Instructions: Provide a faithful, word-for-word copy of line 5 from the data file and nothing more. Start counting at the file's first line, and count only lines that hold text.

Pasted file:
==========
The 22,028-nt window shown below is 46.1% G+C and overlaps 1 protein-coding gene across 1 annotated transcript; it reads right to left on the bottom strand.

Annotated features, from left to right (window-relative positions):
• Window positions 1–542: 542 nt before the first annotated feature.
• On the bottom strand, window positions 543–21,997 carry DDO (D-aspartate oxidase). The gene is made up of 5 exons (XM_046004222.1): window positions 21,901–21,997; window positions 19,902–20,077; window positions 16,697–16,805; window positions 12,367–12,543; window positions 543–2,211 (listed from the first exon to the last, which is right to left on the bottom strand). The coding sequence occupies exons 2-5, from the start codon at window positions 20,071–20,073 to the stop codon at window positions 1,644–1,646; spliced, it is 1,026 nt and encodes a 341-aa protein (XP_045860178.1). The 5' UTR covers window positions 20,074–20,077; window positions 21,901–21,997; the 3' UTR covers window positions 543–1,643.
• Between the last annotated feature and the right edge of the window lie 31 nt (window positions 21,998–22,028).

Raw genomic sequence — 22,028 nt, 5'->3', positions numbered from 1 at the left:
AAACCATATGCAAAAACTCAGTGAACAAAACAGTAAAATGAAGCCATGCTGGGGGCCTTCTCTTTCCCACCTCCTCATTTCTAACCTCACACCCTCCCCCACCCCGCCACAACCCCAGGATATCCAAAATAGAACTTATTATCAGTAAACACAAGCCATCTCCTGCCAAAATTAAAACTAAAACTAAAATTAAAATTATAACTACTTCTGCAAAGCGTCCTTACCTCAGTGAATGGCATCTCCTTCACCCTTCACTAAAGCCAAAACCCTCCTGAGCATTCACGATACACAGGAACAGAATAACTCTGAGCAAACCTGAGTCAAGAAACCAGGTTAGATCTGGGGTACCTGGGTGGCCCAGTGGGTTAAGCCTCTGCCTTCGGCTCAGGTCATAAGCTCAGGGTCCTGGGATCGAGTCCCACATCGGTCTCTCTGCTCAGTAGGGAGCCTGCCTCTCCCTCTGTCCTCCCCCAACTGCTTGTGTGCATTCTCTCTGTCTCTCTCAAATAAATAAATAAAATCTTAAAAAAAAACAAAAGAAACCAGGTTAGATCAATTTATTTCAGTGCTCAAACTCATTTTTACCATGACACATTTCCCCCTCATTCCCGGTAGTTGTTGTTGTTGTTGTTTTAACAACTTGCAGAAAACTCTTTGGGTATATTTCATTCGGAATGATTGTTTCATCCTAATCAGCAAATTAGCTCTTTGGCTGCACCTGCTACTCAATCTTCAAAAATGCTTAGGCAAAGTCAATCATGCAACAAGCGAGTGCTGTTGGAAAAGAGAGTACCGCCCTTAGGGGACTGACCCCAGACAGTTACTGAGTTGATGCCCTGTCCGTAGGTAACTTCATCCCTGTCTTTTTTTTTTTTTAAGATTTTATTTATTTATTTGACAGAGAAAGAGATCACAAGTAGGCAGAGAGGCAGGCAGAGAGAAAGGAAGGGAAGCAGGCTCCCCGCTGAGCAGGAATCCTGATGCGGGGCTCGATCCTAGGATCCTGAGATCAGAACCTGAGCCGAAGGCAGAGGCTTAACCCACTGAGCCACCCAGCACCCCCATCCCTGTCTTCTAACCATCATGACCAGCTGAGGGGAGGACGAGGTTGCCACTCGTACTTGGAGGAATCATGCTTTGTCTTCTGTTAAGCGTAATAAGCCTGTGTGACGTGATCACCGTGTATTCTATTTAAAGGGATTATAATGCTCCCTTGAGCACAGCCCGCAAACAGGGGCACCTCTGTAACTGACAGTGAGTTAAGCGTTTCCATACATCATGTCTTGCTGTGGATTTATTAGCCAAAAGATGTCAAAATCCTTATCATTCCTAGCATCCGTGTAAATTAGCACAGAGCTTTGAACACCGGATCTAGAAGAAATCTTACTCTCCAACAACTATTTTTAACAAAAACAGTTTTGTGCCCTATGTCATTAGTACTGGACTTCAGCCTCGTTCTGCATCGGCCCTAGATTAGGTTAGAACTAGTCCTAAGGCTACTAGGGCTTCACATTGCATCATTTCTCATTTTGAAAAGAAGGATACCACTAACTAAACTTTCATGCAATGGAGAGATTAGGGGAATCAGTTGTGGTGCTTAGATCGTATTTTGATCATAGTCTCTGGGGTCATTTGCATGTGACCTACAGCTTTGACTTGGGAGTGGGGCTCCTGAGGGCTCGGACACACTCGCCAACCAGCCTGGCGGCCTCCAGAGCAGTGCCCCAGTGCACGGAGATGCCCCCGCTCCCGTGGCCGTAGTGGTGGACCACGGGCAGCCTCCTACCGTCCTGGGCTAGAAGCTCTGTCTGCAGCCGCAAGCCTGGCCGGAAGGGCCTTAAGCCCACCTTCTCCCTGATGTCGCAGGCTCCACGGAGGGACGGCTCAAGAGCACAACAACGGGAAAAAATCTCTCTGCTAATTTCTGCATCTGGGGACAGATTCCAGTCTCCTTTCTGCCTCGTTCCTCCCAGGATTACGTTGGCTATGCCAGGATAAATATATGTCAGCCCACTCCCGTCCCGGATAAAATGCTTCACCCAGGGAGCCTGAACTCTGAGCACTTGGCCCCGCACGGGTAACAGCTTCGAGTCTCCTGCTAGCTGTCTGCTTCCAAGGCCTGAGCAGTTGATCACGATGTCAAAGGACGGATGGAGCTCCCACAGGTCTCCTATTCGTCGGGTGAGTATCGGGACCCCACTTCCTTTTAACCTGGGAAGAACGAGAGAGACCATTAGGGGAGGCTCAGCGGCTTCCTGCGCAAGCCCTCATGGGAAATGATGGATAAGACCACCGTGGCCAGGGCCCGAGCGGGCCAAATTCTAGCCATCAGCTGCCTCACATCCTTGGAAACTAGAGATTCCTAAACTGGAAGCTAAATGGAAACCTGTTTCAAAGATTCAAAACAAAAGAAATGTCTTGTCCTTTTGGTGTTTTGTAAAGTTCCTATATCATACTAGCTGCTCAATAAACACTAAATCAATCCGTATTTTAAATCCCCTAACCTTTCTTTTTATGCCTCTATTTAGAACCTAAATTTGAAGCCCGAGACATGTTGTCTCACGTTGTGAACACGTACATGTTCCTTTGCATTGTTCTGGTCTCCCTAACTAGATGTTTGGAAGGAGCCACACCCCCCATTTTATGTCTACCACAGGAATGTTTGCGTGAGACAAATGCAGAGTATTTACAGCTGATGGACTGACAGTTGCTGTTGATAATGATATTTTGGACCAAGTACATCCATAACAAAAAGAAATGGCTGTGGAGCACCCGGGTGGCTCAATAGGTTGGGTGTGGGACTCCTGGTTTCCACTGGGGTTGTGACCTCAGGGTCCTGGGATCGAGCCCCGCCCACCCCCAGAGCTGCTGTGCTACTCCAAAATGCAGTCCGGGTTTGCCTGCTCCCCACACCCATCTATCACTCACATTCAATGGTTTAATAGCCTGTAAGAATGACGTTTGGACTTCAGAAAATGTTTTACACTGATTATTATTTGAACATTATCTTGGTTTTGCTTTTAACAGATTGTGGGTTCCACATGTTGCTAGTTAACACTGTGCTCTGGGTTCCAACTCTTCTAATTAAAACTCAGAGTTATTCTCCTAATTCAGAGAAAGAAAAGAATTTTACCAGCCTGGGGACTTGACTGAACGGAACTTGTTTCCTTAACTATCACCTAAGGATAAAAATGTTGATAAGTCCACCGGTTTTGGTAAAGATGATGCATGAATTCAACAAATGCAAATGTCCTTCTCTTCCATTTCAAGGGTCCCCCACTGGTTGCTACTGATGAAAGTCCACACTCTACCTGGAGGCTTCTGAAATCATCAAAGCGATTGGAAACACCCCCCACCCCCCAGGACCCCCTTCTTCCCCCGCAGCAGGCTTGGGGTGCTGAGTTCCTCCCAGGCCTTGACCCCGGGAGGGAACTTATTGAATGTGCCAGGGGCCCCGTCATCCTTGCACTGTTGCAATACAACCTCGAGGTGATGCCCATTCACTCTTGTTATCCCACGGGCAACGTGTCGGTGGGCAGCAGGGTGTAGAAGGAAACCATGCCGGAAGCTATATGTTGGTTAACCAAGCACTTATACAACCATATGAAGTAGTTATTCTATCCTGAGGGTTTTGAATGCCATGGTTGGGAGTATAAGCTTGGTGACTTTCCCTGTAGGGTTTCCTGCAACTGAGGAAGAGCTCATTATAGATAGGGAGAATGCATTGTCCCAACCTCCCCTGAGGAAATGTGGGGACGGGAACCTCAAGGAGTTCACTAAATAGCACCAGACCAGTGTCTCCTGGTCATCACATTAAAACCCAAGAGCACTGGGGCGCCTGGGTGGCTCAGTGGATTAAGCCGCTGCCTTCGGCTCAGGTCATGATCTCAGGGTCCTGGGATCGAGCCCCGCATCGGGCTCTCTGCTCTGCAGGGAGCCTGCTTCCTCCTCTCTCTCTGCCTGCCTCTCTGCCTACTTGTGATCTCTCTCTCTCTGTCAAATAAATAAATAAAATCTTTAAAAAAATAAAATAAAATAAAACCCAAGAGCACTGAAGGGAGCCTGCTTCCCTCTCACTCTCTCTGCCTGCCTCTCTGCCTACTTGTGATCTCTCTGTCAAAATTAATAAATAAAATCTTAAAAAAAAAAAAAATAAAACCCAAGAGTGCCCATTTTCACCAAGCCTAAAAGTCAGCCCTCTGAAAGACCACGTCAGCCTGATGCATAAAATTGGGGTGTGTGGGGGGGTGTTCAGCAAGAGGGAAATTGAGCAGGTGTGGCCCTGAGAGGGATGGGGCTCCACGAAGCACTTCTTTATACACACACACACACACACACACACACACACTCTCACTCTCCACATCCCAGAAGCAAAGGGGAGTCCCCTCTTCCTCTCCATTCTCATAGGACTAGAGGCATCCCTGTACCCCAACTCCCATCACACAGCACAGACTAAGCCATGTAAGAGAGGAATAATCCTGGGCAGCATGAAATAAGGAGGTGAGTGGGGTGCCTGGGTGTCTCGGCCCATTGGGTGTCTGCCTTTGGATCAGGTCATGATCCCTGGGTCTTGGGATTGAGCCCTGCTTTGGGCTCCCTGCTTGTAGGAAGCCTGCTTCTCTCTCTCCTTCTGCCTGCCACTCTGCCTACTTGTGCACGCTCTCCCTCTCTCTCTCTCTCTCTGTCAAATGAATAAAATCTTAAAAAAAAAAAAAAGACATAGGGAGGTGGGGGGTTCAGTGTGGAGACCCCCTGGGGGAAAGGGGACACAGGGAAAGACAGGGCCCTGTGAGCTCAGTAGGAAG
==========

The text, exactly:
• Between the last annotated feature and the right edge of the window lie 31 nt (window positions 21,998–22,028).